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Psychometric Tests – Recruiting young talent or filtering it out?

Deadlines for Graduate Schemes are approaching just as fast as these four weeks of University have passed. Between lectures, seeing friends and working on my dissertation, I am trying to plan my next life steps. Scrolling through Debut’s job postings and graduate schemes has become my black hole of time. My hiring potential is, supposedly, at 75%. I have archived a few business analyst graduate schemes of companies with big names, generic programs, presented as an opportunity that must not be missed. After a week of archiving schemes, I felt myself losing interest. I realized pretty quickly that my lack of motivation to go past the stage of archival, is attributable to the hurdle which follows after the timely process of writing a cover letter – psychometric tests.

My pride of being ahead of time and applying to a few positions last month dissipated quickly, when I was consistently thrown out of the race at the online assessment stage.  In good faith, I went to a psychometric testing workshop at the KCL Career’s centre and wanted to find out how I could improve. The speaker had studied psychometrics herself and worked at Sparta Global, a company which supposedly receives thousands of graduate applications every month. I expected her to equip me with tricks, explanations, golden rules. Instead, I found myself questioning the existence of psychometric tests and analysing how quickly her facial expressions changed, how spasmically she spoke and moved. Being in that room full of students who had no specific interests or aspirations and wanted the security of a track, made me realize that I had completely forgotten what I actually care about. My mind had fooled me into believing that I just needed a few years as a general analyst and then I could do what I cared about.  The enticing thought of being on a track, having the satisfaction of status and having a recognizable firm name on my CV, had clearly side-tracked me from my actual ambitions.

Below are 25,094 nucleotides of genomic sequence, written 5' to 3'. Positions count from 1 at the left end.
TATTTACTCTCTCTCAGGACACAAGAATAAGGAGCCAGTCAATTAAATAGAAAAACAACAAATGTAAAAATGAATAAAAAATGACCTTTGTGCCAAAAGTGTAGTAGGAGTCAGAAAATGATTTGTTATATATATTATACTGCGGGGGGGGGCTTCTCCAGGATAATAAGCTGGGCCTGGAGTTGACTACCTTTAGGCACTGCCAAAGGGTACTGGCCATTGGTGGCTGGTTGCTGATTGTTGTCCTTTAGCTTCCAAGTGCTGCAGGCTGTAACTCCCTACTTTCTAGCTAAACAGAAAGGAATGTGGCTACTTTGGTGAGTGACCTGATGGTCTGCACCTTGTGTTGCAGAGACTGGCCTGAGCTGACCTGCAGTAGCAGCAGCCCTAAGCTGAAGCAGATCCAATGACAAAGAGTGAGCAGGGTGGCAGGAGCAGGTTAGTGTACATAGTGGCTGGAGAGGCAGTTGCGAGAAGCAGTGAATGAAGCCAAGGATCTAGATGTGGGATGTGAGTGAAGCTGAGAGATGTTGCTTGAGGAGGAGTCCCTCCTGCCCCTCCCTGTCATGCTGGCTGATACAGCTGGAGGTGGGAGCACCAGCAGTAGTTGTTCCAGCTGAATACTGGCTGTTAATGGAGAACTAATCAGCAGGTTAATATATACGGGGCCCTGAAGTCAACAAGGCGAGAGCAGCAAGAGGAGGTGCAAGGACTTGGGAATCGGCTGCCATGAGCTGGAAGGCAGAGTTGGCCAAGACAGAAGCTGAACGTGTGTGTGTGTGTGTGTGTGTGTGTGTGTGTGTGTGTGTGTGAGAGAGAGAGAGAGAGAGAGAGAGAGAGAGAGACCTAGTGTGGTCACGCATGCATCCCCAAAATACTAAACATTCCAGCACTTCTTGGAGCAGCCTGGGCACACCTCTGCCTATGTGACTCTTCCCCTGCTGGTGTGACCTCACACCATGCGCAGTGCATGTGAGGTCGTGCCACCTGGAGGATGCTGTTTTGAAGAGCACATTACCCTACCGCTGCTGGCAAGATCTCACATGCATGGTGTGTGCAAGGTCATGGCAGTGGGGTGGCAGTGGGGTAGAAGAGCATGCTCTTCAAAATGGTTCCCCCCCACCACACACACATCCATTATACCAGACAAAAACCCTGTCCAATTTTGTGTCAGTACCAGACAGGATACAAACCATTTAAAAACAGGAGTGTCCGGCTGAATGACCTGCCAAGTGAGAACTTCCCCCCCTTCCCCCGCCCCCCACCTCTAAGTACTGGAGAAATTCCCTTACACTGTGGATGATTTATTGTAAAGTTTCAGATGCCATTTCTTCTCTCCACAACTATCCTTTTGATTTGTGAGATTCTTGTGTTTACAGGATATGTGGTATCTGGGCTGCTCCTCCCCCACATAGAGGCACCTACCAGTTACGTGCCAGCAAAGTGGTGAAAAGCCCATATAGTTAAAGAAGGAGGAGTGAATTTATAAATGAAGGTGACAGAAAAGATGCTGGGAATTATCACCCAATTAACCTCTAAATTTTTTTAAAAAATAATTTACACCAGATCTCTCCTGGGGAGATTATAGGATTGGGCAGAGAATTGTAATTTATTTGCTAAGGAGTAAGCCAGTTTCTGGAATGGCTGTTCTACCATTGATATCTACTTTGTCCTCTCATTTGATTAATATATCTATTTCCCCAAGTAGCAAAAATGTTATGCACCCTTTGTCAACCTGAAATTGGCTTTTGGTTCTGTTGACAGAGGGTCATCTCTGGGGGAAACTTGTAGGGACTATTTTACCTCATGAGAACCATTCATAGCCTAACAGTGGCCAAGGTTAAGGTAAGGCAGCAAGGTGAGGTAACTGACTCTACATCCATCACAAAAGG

Although making a crude generalization, I wonder whether the nature of these companies’ online assessments reflects the approach they take towards “young talent.” Psychometric tests primarily value speed. Although accuracy can be part of them and they certainly attempt to test someones capacities holistically, they are still far from it. Maybe it’s a good thing that I decided not to go forth with my graduate scheme applications, because they clearly filter out young talent that approaches tasks differently. I thought the workplace and nature of work was progressing towards a more creative approach. Can it really, if they already filter out those below a certain score at the first stage? Perhaps what I am doing is simply letting out my frustration of getting rejected. But I think it is important to question the hiring process of these firms, who can have immense impacts on our system’s and cities’ processes. Consultancy firms are those who advise and help to transform. How creative will these approaches really be, if their way of hiring employees focuses mainly on speed and accuracy, rather than out-of-the-box-thinking? Taking psychometric tests made me think of myself as someone who is illogical, slow and lacking analytical aptitude. But I like to believe that the value of people like me, who have a different thought process, one which might be considered slower, but is often much more innovative and unique, should not be overlooked.

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